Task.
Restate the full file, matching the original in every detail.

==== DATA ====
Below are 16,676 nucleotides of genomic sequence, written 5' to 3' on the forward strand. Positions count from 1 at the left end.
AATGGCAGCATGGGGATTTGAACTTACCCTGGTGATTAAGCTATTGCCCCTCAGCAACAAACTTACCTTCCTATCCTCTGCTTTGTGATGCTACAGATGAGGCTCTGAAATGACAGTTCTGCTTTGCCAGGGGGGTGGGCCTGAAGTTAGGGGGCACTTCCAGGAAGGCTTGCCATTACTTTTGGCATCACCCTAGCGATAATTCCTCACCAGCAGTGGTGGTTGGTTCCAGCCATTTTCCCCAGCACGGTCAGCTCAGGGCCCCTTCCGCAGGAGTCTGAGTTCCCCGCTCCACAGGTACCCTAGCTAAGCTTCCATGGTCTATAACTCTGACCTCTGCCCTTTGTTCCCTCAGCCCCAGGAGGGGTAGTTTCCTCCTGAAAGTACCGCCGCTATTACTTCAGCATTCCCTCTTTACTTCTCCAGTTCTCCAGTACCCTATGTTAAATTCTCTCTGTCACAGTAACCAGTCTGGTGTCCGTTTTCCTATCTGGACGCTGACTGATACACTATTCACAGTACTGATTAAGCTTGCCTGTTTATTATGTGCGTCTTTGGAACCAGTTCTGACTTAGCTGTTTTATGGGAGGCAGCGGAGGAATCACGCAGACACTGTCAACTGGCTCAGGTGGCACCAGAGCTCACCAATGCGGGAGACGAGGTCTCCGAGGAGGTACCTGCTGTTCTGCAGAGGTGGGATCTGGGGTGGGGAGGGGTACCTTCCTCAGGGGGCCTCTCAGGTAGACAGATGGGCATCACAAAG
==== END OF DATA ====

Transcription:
Below are 16,676 nucleotides of genomic sequence, written 5' to 3' on the forward strand. Positions count from 1 at the left end.
AATGGCAGCATGGGGATTTGAACTTACCCTGGTGATTAAGCTATTGCCCCTCAGCAACAAACTTACCTTCCTATCCTCTGCTTTGTGATGCTACAGATGAGGCTCTGAAATGACAGTTCTGCTTTGCCAGGGGGGTGGGCCTGAAGTTAGGGGGCACTTCCAGGAAGGCTTGCCATTACTTTTGGCATCACCCTAGCGATAATTCCTCACCAGCAGTGGTGGTTGGTTCCAGCCATTTTCCCCAGCACGGTCAGCTCAGGGCCCCTTCCGCAGGAGTCTGAGTTCCCCGCTCCACAGGTACCCTAGCTAAGCTTCCATGGTCTATAACTCTGACCTCTGCCCTTTGTTCCCTCAGCCCCAGGAGGGGTAGTTTCCTCCTGAAAGTACCGCCGCTATTACTTCAGCATTCCCTCTTTACTTCTCCAGTTCTCCAGTACCCTATGTTAAATTCTCTCTGTCACAGTAACCAGTCTGGTGTCCGTTTTCCTATCTGGACGCTGACTGATACACTATTCACAGTACTGATTAAGCTTGCCTGTTTATTATGTGCGTCTTTGGAACCAGTTCTGACTTAGCTGTTTTATGGGAGGCAGCGGAGGAATCACGCAGACACTGTCAACTGGCTCAGGTGGCACCAGAGCTCACCAATGCGGGAGACGAGGTCTCCGAGGAGGTACCTGCTGTTCTGCAGAGGTGGGATCTGGGGTGGGGAGGGGTACCTTCCTCAGGGGGCCTCTCAGGTAGACAGATGGGCATCACAAAG